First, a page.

We met the first group in the station. The last one was still being questioned. The others left after about maybe 40 minutes. Then they asked us how long we’d been in Greece, where we’d come from, what we were doing here, what we were doing at home, where we lived, where we stayed in Greece, who paid for the place and so on. Then I had a few questions. I asked them why I had to be there. I had just been sitting in a car on a public road. I asked them if there were other public roads which I could not stay on, did they maybe have a list for me? They said it was just because there were refugees there, they had to protect them from strangers.

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The third group, Wednesday afternoon

Rivka
We arrived at Vial to talk to the people there again about the conditions inside. We were talking with them for 15-20 minutes while the police passed by several times. Then they stopped and asked us for ID. We asked them why, and they said we weren’t allowed to be there, that it was a restricted area. We showed them our passports. They asked us where our car was and why we were there. We said it was because we were passing by and because we didn’t understand why kids were in prison. They called someone and wrote all our info down, also the licence plate and our IDs, and told us we’d have to leave now, that we were allowed to pass by, but not talk to the people. They said that several times. Then we went into the car and drove to the main gates. There we talked to an NRC worker. He said they were not inside the prison anymore. He also said there is nobody inside Vial, apart from the refugees. Police had also left. The refugees are fighting inside and there are protests and the police is afraid of the violence. He also said that now it’s just a matter of time until people inside start to kill each other.

You are not supposed to be here

“This is not a camp, it’s a prison!”

Since yesterday, refugees arriving on the Greek islands have been detained to have them ready for deportation. They don’t know what’s happening to them, volunteers are mostly banned from assisting and the police doesn’t have instructions on how to register and manage the new arrivals. Now they must wait behind barbed wire fences, because Europe was in a hurry to stop them coming. The police doesn’t know how to take their asylum requests, which breaches the refugee convention, and the UNHCR has told the EU that the authorities have crossed a red line; it won’t deliver refugees to them anymore.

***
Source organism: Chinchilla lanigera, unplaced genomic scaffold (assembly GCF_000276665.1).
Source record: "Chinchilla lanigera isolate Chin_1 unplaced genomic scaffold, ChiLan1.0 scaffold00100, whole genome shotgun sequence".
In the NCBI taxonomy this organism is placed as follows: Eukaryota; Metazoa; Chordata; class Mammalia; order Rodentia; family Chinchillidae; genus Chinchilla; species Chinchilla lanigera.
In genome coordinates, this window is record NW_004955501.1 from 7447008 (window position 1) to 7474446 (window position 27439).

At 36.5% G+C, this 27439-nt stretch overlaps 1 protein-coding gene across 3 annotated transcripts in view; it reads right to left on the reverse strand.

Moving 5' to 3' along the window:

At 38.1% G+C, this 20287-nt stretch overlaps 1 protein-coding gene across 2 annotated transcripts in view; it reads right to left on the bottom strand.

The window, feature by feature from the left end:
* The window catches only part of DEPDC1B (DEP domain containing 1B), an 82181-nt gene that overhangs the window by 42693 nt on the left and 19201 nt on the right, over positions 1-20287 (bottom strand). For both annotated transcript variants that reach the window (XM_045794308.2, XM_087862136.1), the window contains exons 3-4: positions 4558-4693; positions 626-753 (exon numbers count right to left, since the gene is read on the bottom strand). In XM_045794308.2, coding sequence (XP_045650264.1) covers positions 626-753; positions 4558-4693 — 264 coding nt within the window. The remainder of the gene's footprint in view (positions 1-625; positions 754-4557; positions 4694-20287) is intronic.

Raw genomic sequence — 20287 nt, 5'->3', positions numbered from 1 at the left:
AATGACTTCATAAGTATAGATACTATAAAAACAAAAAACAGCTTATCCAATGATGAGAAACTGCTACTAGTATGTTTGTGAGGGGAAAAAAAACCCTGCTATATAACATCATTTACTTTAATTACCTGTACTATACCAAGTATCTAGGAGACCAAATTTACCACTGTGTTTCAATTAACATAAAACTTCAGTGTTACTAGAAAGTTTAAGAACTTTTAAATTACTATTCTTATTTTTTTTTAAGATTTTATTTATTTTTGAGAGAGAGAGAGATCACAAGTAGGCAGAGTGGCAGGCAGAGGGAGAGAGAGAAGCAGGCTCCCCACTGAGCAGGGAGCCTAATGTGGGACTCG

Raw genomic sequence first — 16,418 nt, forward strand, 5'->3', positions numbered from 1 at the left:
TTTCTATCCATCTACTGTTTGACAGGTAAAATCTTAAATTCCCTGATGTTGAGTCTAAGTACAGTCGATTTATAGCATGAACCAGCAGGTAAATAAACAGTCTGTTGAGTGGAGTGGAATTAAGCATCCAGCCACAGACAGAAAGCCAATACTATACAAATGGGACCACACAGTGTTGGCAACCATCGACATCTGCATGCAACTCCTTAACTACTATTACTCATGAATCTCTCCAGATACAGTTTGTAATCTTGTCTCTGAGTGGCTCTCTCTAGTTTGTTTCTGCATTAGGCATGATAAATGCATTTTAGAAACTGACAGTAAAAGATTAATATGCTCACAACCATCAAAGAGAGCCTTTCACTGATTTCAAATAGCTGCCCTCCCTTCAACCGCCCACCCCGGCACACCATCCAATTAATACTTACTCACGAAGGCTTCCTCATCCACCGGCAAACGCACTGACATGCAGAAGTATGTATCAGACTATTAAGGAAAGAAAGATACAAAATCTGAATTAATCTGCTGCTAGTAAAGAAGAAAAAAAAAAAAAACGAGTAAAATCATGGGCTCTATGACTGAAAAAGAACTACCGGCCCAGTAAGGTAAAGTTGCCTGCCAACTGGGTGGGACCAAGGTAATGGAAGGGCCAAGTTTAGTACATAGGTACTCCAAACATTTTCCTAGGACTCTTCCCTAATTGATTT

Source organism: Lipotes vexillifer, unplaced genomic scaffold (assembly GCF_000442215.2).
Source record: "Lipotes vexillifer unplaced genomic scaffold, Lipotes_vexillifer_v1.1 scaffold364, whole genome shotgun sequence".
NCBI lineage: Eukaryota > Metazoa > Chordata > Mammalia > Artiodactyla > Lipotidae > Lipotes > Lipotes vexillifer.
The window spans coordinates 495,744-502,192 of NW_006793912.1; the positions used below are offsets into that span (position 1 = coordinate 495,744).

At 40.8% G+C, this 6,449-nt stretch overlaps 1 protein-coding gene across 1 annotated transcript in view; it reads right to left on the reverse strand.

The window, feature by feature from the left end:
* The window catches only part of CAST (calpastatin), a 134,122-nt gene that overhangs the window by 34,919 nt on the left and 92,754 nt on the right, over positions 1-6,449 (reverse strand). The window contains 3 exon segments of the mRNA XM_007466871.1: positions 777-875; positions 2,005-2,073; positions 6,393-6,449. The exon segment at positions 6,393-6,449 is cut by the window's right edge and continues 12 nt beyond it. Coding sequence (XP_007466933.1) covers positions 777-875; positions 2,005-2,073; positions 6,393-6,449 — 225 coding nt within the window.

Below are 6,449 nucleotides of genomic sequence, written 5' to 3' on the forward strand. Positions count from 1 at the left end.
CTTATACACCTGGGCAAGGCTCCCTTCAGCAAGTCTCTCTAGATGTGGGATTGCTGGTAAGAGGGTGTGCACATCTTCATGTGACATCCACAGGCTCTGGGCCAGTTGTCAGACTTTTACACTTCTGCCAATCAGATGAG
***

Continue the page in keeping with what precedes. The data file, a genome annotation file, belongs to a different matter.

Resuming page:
A photo taken by a refugee in the camp, shown to us on a smartphone screen. People are sleeping on pallets which have been covered with cardboard.
A photo taken by a refugee in the camp, shown to us on a smartphone screen. People are sleeping on pallets which have been covered with cardboard.

We went to the Vial hotspot in Chios today with biscuits and sanitary products, throwing them surreptitiously over the fence. People grappled for them and jumped after them. “We are hungry, especially the children,” one inmate told me. They get three meals a day, but there’s no shop or open kitchen for them if the food is insufficient.

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Getting sanitary products and biscuits into the hotspot.

A social worker in the camp said nobody knew what to do, today had been a haze of stress and confusion. The army, who previously ran the camp, had left. Most NGOs had been thrown out. All procedures and even basic knowledge about where things like keys were kept disappeared with them.

When we asked what their thoughts about the future were, some refugees beamed and pointed in a random direction. “Germany!” they shouted happily. We tried to explain that the new EU-Turkish agreement made that extremely difficult and complicated. It was designed to stop them from doing exactly that. They would first of all have to apply for asylum in Greece. They looked at us in disbelief.

This was just the beginning of a long and heartbreaking discussion. We tried to tell them what we knew about their situation without inciting a riot, which would ruin their already slim chances of staying in Europe. But they were clearly disappointed, sad and angry.

They told us they got neither the opportunity nor permission to buy SIM cards, so they can’t keep in touch with their families, and they don’t have electricity and only a limited internet connection. They were not just imprisoned, but isolated.

That isolation was perfected when two policemen came in a pickup truck and asked us what we were doing. We told them we were talking with the refugees. The policemen told us to go away. We promised we’d come again with SIM cards, food and water. And the prisoners asked us to tell the world what was happening.

“This is not a camp, it’s a prison!”

Empty and refill (with more fences)

Implementation of the EU-Turkey deal has started, haphazardly. The weather was relatively good last night, so plenty of people came to the islands. Most, if not all of them, will have bought their ticket before the deal was signed, so the numbers don’t tell us much about longer term changes in smuggling routes. Some new arrivals may not know about the deal at all. But for most, it seems, staying behind just isn’t an option either way.